They discover on the bottom of the bottle an address for an American counterpart for Kingsman in Kentucky. Upon arrival, they learn this faction is called Statesman, and that their agents --though a little more hot-tempered than their British brethren-- are useful allies to have considering the state of their organization.
5 The Same: Agents Still Have Themed Code Names
One of the best parts about the spy movie genre is the code names. Every good spy has an equally good codename and Secret Service was no different. It introduced the Kingsman agents being referred to as the Knights of the Round Table, with their leader being named Arthur and his agents being named Lancelot, Galahad, Gawain, etc.
The code names for Statesman in The Golden Circle, Kingsman’s American counterparts, are equally appropriate and clever. Since Statesman’s headquarters are located in a distillery, their names are all different types of alcohol, Champagne (Champ), Whiskey, and Tequila (their “Q” is named Ginger Ale, who presumably would get a spirit-based name upon promotion to field agent).
4 Changed: Galahad Becomes Kingsman's Default Leader
At the beginning of The Golden Circle, Eggsy looks every bit the part of a Kingsman, and is a full-fledged field agent complete with dapper suit and spectacles. However, after he has a run in with a disgraced Kingsman hopeful, Charlie, he discovers Charlie has hacked the Kingsman database for his new boss, Poppy Adams.
She launches a missile strike to the address of every known Kingsman agent, resulting in every single one of them getting blown up. This leaves Eggsy as a de facto leader of sorts, the last surviving Kingsman agent, accompanied by his handler Merlin, who helps him pick up the pieces and move on.
3 The Same: They Both Feature Absurd Fight Sequences
As in Secret Service, The Golden Circle is characterized by some of the most impressively choreographed fight sequences in cinema today. Not only are they incredibly complex in nature, but they’re also edited using a lot of long shots instead of quick cuts, which adds realism to them despite how over the top their action is.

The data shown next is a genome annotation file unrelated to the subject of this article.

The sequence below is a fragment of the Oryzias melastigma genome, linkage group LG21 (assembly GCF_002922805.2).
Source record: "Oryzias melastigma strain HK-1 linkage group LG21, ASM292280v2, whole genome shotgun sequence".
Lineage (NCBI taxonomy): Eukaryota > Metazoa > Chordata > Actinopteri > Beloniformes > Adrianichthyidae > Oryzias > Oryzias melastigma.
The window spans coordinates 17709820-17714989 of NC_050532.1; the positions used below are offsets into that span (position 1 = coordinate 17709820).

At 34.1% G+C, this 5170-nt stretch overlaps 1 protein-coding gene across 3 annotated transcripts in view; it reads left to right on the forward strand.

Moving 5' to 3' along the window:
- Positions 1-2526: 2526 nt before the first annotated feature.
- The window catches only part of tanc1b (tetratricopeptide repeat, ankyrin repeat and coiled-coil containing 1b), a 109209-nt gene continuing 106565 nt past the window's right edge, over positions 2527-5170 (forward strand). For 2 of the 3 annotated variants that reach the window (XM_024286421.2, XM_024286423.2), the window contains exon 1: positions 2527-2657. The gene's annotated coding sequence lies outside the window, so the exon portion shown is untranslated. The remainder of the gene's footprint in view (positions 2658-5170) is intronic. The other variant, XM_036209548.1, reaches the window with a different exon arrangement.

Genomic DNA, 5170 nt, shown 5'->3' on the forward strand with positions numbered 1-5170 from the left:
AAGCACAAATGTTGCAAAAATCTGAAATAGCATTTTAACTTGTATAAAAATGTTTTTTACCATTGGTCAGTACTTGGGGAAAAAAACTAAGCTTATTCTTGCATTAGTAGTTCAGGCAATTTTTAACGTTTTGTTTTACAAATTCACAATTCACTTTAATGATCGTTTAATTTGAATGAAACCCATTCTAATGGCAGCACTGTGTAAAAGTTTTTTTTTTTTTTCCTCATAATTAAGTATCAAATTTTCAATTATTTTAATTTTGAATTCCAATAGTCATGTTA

The Golden Circle may even expand on this more than in the first film, with more enemies added to the large dance-like action sequences. Like the John Wick franchise, these films have become known for the outlandish but elegant style of their combat. In both films, a memorable bar fight begins with Galahad calmly explaining, “Manners maketh man” before teaching some thugs a lesson.
2 Changed: Harry Has Lost His Memories
When last we saw Harry Hart, aka Kingsman agent Galahad, he’d been shot in the head by evil mastermind Valentine in Secret Service and left for dead. Eggsy mourned the loss of his mentor and tried to move on, unaware that Galahad had been taken in by the American version of Kingsman and nursed back to health.
The only problem is that Harry couldn’t remember anything about being a Kingsman agent, and it took Eggsy and Merlin a long time to figure out how to jog his memory. He spent half the film confused, and the rest slightly more competent, but still not back to his full capacity.
1 The Same: They Both Feature Outrageous Villains
In Secret Service, Samuel L Jackson gave us the deceptively dangerous Valentine, a cunning entrepreneur with a devious world-threatening masterplan and a pronounced lisp. In the same outlandish vein, Julianne Moore is no budding buttercup as Poppy Adams in Kingsman: The Golden Circle.
A ruthless kingpin obsessed with retro decor, her only desire it to legalize the drug trade so that her business can make the most money. Half June Cleaver, half Bond villain, Moore is a babbling brook of positivity with a penchant for throwing those that disrupt that positivity into the meat grinder. She also has robot attack dogs, and keeps Elton John imprisoned to personally perform shows for her.